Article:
A legislative push to tinker with a controversial seven-year-old law is gaining momentum in the halls of the state Capitol despite the united opposition of power companies such as Florida Power & Light and Progress Energy.
Utilities normally cannot begin billing customers for the construction costs or upgrades until generating facilities go into service. But a 2006 law carved out an exception to that policy for nuclear power. That law has come under fire because it allows customers to be charged even if the plant never gets built.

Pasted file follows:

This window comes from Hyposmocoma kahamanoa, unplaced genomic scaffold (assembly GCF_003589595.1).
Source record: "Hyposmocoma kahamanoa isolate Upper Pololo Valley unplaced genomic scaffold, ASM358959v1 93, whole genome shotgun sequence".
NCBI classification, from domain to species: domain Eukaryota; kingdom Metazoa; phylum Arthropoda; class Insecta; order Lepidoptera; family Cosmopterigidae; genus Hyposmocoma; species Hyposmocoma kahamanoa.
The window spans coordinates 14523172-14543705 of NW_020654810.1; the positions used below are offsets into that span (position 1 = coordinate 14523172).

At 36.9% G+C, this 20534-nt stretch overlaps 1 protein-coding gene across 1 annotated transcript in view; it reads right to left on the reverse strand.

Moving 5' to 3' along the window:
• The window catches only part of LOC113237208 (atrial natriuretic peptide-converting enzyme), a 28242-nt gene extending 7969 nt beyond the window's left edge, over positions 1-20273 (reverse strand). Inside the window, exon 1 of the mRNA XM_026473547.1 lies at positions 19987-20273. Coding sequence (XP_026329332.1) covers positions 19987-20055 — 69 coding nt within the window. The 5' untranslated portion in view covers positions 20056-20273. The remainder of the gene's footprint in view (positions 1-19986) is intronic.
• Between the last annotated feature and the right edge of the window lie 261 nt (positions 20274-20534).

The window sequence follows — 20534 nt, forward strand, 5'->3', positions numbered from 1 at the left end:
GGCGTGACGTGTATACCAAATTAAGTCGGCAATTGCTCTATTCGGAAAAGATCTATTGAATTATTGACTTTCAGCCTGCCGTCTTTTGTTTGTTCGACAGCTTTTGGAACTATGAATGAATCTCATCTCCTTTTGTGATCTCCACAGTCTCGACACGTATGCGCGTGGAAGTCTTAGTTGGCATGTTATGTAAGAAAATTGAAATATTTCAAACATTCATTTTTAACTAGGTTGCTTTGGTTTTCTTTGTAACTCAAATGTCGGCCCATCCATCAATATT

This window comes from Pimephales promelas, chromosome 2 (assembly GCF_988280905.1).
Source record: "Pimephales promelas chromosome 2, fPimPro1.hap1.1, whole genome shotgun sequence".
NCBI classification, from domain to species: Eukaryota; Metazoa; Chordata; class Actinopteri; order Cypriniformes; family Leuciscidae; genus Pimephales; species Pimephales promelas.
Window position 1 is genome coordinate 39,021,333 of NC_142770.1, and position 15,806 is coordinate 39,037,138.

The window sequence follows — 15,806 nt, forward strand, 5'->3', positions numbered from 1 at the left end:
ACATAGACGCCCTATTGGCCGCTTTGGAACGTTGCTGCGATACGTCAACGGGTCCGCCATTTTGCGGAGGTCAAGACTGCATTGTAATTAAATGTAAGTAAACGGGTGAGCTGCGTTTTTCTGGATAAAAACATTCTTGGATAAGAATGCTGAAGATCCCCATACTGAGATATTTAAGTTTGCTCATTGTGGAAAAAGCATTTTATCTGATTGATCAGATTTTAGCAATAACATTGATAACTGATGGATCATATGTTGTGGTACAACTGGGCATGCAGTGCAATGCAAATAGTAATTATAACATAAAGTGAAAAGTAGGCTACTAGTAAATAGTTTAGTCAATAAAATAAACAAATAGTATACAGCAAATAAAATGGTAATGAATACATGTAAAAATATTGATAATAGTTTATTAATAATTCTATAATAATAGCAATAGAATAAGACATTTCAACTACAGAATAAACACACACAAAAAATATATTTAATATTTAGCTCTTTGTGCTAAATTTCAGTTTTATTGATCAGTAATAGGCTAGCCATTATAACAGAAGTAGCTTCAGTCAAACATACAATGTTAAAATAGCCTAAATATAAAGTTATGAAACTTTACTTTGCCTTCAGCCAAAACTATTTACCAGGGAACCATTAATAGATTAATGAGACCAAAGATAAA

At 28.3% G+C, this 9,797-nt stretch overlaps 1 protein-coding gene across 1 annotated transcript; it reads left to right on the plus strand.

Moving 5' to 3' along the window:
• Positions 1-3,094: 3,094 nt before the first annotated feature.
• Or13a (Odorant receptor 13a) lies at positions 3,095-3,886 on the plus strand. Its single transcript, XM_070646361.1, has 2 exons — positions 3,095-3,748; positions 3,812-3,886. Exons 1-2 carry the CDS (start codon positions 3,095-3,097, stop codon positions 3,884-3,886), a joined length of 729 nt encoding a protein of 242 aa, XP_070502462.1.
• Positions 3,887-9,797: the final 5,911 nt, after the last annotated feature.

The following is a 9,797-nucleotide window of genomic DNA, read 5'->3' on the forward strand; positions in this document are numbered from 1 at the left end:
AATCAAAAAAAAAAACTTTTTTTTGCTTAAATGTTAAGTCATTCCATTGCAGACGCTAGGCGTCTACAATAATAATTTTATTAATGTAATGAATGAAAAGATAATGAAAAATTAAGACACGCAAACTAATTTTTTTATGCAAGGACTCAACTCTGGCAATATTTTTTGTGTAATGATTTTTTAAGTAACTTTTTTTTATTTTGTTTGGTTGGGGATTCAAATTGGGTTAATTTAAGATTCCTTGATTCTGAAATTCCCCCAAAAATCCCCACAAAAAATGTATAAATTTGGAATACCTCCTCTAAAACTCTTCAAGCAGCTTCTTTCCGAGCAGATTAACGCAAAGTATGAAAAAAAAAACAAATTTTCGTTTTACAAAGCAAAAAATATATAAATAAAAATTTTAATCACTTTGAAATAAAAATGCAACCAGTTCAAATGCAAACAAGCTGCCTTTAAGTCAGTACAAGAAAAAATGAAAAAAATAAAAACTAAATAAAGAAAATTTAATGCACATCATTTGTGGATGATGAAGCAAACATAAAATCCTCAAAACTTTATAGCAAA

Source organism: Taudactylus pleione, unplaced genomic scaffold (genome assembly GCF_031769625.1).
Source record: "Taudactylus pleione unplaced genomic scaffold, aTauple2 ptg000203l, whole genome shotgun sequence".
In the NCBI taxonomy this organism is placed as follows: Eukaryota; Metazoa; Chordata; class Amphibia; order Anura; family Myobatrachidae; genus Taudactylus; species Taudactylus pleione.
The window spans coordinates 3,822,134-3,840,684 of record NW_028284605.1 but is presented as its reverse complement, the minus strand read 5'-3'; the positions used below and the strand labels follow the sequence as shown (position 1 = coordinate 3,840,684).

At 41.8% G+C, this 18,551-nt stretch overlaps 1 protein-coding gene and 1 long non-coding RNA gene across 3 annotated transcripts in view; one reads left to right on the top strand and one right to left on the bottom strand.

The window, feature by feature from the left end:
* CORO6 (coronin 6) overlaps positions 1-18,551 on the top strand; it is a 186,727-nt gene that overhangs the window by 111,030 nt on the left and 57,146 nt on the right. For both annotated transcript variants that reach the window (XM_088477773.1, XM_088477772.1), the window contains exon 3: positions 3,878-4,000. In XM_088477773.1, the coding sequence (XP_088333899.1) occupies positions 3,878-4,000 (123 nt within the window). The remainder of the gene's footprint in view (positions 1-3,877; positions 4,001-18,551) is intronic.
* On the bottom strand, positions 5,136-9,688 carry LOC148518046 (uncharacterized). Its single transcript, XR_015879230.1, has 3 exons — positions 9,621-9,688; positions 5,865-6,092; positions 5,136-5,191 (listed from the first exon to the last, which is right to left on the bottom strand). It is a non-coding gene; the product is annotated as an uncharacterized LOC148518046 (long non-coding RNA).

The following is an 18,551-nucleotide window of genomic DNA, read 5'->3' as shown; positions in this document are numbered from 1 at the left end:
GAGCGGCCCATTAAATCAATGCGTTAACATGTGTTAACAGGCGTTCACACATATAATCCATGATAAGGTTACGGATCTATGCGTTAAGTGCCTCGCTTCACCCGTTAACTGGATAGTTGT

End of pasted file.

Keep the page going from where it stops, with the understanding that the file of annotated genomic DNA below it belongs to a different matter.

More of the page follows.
An effort to repeal the law has gone nowhere during the last few years.
But a Senate panel on Monday approved a bill (SB 1472) that would place new limits on how much utilities could collect. It would also require state regulators to sign off on the fee again after the utility reaches certain stages in the licensing and construction of the plant.